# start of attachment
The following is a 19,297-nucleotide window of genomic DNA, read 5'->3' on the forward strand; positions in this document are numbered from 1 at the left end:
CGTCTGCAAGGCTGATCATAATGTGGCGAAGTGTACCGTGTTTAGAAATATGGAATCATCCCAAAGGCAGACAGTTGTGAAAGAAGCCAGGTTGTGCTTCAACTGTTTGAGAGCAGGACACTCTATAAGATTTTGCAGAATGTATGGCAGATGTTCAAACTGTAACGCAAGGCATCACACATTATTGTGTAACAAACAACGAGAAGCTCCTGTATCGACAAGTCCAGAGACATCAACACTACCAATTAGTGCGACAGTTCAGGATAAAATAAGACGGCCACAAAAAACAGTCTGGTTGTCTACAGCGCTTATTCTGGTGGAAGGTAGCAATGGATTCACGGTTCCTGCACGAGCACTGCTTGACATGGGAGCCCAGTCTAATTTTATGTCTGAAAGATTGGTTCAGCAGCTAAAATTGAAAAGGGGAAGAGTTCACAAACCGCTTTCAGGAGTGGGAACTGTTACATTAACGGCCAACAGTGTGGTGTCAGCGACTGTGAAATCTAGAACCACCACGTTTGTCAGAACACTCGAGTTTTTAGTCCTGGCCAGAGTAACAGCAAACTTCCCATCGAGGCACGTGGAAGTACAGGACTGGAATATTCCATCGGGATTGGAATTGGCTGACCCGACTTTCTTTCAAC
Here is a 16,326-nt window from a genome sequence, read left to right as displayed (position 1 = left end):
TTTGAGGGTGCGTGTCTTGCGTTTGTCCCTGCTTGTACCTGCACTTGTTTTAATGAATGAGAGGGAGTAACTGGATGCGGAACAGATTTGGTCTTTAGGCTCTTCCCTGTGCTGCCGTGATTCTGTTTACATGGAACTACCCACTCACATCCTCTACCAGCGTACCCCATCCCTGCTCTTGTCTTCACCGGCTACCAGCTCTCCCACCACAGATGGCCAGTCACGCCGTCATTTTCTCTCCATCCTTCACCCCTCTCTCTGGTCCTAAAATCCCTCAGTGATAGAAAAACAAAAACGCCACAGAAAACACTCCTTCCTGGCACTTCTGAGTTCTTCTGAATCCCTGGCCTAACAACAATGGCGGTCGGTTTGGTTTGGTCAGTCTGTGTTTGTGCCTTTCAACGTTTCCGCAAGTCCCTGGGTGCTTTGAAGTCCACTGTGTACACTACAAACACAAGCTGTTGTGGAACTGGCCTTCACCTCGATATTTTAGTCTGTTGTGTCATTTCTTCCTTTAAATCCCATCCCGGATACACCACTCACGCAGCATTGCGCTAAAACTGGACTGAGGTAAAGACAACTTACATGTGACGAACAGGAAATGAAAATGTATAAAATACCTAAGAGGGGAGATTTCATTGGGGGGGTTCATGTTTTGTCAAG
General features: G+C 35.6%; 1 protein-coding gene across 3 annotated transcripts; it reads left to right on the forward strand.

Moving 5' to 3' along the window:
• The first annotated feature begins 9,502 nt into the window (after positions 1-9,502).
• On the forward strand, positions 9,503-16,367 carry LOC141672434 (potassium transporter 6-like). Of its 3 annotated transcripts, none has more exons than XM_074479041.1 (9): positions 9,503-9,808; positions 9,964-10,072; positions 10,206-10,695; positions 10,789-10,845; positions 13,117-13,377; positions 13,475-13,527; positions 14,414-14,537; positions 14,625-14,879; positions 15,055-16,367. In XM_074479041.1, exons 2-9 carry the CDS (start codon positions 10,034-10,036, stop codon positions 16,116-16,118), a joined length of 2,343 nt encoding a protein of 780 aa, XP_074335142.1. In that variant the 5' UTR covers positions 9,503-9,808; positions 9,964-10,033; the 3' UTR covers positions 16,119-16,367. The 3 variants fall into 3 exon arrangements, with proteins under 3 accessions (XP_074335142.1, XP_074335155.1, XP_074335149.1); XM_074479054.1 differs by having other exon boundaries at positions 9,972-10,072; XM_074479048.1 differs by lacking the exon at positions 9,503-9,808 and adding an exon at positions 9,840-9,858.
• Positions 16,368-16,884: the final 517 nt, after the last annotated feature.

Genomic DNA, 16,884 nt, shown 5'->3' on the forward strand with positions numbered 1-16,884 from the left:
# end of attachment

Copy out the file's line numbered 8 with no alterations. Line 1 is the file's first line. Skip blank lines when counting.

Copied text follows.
• On the forward strand, positions 9,503-16,367 carry LOC141672434 (potassium transporter 6-like). Of its 3 annotated transcripts, none has more exons than XM_074479041.1 (9): positions 9,503-9,808; positions 9,964-10,072; positions 10,206-10,695; positions 10,789-10,845; positions 13,117-13,377; positions 13,475-13,527; positions 14,414-14,537; positions 14,625-14,879; positions 15,055-16,367. In XM_074479041.1, exons 2-9 carry the CDS (start codon positions 10,034-10,036, stop codon positions 16,116-16,118), a joined length of 2,343 nt encoding a protein of 780 aa, XP_074335142.1. In that variant the 5' UTR covers positions 9,503-9,808; positions 9,964-10,033; the 3' UTR covers positions 16,119-16,367. The 3 variants fall into 3 exon arrangements, with proteins under 3 accessions (XP_074335142.1, XP_074335155.1, XP_074335149.1); XM_074479054.1 differs by having other exon boundaries at positions 9,972-10,072; XM_074479048.1 differs by lacking the exon at positions 9,503-9,808 and adding an exon at positions 9,840-9,858.